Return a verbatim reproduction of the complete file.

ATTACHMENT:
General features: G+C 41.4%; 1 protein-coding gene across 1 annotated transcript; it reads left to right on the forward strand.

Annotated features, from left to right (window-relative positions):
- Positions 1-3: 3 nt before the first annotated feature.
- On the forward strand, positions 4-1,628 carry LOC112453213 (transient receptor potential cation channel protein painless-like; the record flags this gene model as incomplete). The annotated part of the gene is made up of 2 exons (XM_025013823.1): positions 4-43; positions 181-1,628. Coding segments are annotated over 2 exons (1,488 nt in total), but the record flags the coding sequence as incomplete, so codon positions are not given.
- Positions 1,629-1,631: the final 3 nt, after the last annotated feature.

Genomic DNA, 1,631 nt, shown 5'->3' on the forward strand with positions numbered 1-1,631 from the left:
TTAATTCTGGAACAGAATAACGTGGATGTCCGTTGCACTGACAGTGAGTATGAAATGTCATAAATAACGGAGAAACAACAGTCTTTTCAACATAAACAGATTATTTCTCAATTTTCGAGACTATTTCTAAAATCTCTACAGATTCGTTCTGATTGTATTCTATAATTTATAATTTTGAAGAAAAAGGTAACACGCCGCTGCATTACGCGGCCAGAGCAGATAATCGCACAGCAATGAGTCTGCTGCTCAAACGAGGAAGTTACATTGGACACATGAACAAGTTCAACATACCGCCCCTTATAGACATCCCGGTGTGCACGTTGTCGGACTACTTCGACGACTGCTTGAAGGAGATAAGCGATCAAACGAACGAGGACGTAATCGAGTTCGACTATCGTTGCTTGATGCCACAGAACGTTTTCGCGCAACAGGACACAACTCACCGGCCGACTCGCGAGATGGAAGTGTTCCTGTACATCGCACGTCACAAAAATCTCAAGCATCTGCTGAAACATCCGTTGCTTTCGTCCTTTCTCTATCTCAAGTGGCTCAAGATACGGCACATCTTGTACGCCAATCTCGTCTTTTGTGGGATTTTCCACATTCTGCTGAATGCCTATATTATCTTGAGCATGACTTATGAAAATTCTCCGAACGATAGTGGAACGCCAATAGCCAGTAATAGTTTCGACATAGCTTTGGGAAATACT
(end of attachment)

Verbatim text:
General features: G+C 41.4%; 1 protein-coding gene across 1 annotated transcript; it reads left to right on the forward strand.

Annotated features, from left to right (window-relative positions):
- Positions 1-3: 3 nt before the first annotated feature.
- On the forward strand, positions 4-1,628 carry LOC112453213 (transient receptor potential cation channel protein painless-like; the record flags this gene model as incomplete). The annotated part of the gene is made up of 2 exons (XM_025013823.1): positions 4-43; positions 181-1,628. Coding segments are annotated over 2 exons (1,488 nt in total), but the record flags the coding sequence as incomplete, so codon positions are not given.
- Positions 1,629-1,631: the final 3 nt, after the last annotated feature.

Genomic DNA, 1,631 nt, shown 5'->3' on the forward strand with positions numbered 1-1,631 from the left:
TTAATTCTGGAACAGAATAACGTGGATGTCCGTTGCACTGACAGTGAGTATGAAATGTCATAAATAACGGAGAAACAACAGTCTTTTCAACATAAACAGATTATTTCTCAATTTTCGAGACTATTTCTAAAATCTCTACAGATTCGTTCTGATTGTATTCTATAATTTATAATTTTGAAGAAAAAGGTAACACGCCGCTGCATTACGCGGCCAGAGCAGATAATCGCACAGCAATGAGTCTGCTGCTCAAACGAGGAAGTTACATTGGACACATGAACAAGTTCAACATACCGCCCCTTATAGACATCCCGGTGTGCACGTTGTCGGACTACTTCGACGACTGCTTGAAGGAGATAAGCGATCAAACGAACGAGGACGTAATCGAGTTCGACTATCGTTGCTTGATGCCACAGAACGTTTTCGCGCAACAGGACACAACTCACCGGCCGACTCGCGAGATGGAAGTGTTCCTGTACATCGCACGTCACAAAAATCTCAAGCATCTGCTGAAACATCCGTTGCTTTCGTCCTTTCTCTATCTCAAGTGGCTCAAGATACGGCACATCTTGTACGCCAATCTCGTCTTTTGTGGGATTTTCCACATTCTGCTGAATGCCTATATTATCTTGAGCATGACTTATGAAAATTCTCCGAACGATAGTGGAACGCCAATAGCCAGTAATAGTTTCGACATAGCTTTGGGAAATACT